Formula 1 Regulations Applied to the New US Tracks

Cora Leeuwenburg

Journal of Regulatory Compliance

Loyola University of Chicago School of Law, JD 2022

Formula 1 is a sport governed by extensive rules and regulations covering everything from the structure of the car, the engine, and the track. The 2022 season saw a new round of regulations that have the potential to change the game yet again with new budget caps for teams, a new chassis and safety car procedures with more changes expected in 2023. One of the biggest changes for the 2022 and 2023 seasons is the addition of two new United States (US) Grand Prixes with the addition of Miami for the 2022 season and Las Vegas for the 2023 season. This is just one of the many recent steps attempting to integrate the sport in the US market, but the track requirements for the new races are strict.

FIA track requirements

In order to host a Formula 1 (F1) Grand Prix, a circuit must meet the governing body, the FIA’s (Federation International de l’Automobile) strict requirements and obtain a Grade 1 license. In order to gain a Grade 1 license, the track itself is subject to a long list of standards and the surrounding facilities must meet another series of requirements all of which must pass mandatory inspections and the circuit must pay a hefty fee to the FIA.

The track guidelines issued by the FIA include over one hundred pages of requirements, detailing every aspect of the track, facilities and operations. Generally, these guidelines regulate the weight of cars permitted to race at the track coupled with the power they produce, with F1 cars producing over 1,000hp and weighing 752-795kg in 2022.

While the cars vary in weight and power season to season, there are certain track requirements that, broadly speaking, remain consistent. There are no rules governing the shape of the track but there are regulations concerning certain characteristics of the track. For example, straights must be at least 3.5km long in total with straights being less than 2km, with Monaco’s historic track being the only exception at a total length of 3.337km. It is also recommended that new tracks not exceed 7km in length.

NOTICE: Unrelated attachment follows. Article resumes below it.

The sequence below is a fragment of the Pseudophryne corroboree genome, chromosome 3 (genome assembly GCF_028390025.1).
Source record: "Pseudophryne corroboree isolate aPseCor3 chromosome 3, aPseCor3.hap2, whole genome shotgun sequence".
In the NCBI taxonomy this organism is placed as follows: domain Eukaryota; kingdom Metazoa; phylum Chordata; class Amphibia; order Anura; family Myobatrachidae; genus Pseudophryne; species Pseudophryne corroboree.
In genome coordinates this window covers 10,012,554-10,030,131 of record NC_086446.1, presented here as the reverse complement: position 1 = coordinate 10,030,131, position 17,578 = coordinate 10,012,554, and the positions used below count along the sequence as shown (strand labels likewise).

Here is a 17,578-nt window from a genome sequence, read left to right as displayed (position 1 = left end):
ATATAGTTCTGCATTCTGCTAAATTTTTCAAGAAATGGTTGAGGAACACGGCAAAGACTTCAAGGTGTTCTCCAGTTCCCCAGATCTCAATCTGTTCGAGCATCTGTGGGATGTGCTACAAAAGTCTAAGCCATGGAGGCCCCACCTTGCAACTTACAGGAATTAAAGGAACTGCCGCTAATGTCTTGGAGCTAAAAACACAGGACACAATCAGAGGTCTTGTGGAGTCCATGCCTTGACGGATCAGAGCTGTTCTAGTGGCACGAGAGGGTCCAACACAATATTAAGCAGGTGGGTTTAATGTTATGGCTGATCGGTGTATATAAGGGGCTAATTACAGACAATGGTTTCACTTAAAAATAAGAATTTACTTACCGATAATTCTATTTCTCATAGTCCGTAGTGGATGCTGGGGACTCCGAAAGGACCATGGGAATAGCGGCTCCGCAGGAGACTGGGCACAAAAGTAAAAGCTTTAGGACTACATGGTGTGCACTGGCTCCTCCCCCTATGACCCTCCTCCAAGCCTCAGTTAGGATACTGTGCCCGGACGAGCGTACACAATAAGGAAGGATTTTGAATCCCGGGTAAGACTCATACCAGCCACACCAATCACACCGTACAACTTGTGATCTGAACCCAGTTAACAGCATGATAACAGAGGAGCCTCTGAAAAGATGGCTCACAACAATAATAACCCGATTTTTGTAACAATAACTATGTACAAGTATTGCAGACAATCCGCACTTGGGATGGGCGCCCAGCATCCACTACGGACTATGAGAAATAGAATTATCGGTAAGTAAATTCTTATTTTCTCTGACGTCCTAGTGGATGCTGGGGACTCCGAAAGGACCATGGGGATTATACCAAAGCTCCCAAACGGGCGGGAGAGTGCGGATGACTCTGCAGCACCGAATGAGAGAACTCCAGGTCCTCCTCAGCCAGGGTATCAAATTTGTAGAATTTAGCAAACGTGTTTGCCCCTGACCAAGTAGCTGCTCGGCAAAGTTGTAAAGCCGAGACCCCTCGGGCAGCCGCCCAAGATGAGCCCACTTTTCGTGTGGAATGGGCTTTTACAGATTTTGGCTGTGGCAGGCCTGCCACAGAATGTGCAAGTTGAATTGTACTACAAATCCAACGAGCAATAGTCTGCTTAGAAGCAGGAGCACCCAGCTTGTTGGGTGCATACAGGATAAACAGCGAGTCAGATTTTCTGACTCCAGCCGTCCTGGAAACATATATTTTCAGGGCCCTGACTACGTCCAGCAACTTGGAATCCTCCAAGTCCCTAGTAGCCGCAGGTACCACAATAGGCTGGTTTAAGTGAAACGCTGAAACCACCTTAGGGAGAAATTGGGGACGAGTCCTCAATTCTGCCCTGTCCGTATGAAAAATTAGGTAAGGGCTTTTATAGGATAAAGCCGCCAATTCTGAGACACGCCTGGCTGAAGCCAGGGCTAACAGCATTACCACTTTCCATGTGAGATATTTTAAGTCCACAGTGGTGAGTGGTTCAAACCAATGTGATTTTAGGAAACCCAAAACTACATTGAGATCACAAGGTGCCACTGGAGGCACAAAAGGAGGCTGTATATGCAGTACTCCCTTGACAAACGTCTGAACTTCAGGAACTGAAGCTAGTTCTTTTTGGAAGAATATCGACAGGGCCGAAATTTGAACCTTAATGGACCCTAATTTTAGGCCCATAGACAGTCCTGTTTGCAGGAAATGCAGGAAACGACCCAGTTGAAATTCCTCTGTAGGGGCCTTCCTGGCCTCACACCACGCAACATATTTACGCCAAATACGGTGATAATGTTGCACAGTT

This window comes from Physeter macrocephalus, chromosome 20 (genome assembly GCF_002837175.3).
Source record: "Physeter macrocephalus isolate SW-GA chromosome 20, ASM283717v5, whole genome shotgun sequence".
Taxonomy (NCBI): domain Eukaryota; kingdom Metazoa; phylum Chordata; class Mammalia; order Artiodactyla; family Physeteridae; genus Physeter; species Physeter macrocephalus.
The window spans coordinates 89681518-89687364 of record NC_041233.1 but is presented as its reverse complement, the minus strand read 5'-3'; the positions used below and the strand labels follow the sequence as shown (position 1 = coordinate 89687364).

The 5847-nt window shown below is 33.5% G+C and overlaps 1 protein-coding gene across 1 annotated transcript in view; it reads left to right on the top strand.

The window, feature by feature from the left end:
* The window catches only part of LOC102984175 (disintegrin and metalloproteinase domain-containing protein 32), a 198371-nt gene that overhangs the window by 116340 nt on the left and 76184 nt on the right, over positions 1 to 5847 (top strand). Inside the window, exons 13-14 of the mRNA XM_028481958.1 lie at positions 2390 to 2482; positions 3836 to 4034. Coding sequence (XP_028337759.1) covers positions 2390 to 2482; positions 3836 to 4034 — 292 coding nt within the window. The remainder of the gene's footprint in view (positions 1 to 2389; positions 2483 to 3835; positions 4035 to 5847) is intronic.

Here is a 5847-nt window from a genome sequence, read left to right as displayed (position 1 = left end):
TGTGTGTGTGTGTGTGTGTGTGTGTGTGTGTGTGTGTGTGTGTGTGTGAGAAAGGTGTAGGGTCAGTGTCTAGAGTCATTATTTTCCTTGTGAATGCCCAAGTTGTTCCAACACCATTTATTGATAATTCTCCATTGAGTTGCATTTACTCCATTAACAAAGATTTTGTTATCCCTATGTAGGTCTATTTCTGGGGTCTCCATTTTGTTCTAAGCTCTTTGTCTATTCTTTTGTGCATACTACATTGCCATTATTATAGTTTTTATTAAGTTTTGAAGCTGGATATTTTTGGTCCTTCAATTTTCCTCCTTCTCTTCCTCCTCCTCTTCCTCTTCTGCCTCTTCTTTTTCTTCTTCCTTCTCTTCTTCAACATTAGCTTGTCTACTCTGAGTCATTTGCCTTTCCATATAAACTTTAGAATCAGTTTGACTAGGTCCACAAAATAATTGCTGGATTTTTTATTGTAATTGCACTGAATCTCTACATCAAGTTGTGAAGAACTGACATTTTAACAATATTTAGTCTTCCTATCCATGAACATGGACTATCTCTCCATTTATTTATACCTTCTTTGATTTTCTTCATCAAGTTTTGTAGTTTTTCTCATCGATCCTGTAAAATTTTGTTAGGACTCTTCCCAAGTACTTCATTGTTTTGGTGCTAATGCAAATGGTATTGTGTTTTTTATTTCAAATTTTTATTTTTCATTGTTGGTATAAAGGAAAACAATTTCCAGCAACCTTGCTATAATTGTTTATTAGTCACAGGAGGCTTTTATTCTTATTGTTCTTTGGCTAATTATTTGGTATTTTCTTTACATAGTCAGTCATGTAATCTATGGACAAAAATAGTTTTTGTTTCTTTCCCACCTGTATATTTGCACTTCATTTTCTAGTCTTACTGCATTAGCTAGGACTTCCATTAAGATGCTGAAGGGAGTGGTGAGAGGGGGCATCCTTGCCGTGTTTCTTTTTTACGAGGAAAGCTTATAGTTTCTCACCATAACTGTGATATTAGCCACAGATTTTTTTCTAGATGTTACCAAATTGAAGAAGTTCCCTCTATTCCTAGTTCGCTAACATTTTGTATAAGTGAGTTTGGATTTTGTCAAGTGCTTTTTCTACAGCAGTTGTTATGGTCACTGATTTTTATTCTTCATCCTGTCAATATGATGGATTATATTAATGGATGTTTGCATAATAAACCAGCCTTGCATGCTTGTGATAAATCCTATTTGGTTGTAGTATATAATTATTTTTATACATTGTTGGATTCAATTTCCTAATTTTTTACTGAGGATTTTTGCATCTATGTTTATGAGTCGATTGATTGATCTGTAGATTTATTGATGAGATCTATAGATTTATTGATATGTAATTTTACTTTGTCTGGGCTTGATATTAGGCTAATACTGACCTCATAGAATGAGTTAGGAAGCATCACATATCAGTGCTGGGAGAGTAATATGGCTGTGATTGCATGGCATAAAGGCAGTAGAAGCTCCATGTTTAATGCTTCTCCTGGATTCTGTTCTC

The width of the tracks is also regulated with different requirements for street circuits and permanent tracks. Permanent tracks must be at least 12 meters wide at all points but there is more leniency permitted for street circuits such as Baku which is only 7.6 meters wide at its narrowest point. These track requirements continue throughout the race where the starting grid spots must be 6 meters apart and maintain a width of fifteen meters through the first corner, required to have a change of direction of at least 45 degrees and have a radius of under 300 meters.

FIA recommendations

The FIA guidelines have countless specific requirements, but they also offer a number of recommendations that the track doesn’t necessarily need to meet in order to gain a license. However, it does improve their chances of being granted a Grade 1 license. One of the recommendations being that tracks not exceed 7km in length and that the start line be at least 250 meters from the first corner. These recommendations also cover the gradient of the track, the entry and exit points of the pit lane, the degree of banking in corners, barriers along the track allowing for a variety of different materials and types of barriers, and the drainage on the track.

The Miami track

The Miami Grand Prix will be a three-day event on May 6-8, 2022, with a temporary street-like circuit in the Dolphins’ Hard Rock Stadium complex and Miami Gardens. The race will cover 308.37km over fifty-seven laps of a 5.41km track.  The track, which was planned with the help of Formula 1 and Apex Circuit Design, features 19 turns and a long straight expected to see average speeds of approximately 223kph (138mph).

The Las Vegas track

The newly accepted Las Vegas street circuit has been granted a Grade 1 license and will host their inaugural Grand Prix in the 2023 season. The track is unusual with a 6.12km length, 14 turns and a 2km straight down the Las Vegas strip. The track will be F1’s third longest circuit and with 50 laps, will cover over 300km in total. The most memorable portion of the track is the 2km straight which is expected to allow drivers to reach speeds of approximately 342kph (212mph), among the highest speeds expected to be seen on the 2023 calendar.

The US and Formula 1

With Miami and Las Vegas joining Austin on the F1 2023 calendar, the US is set to be the only country hosting more than two races. It is clear that F1 intends to continue to develop the market in the US where the sport has grown in popularity despite there being no US drivers and only one US team, Haas. While the inclusion of the additional US circuits is exciting for US fans, it shows a shift in the sport under the management of Liberty Media, that has F1 moving away from the challenging and historic tracks that are at risk of losing their Grand Prixes, in favor of new, wider and faster tracks like Las Vegas and Baku. But change is a constant in F1 and should be expected as cars evolve, seasons grow longer, and new circuits are established.  The sport shows no sign of slowing down.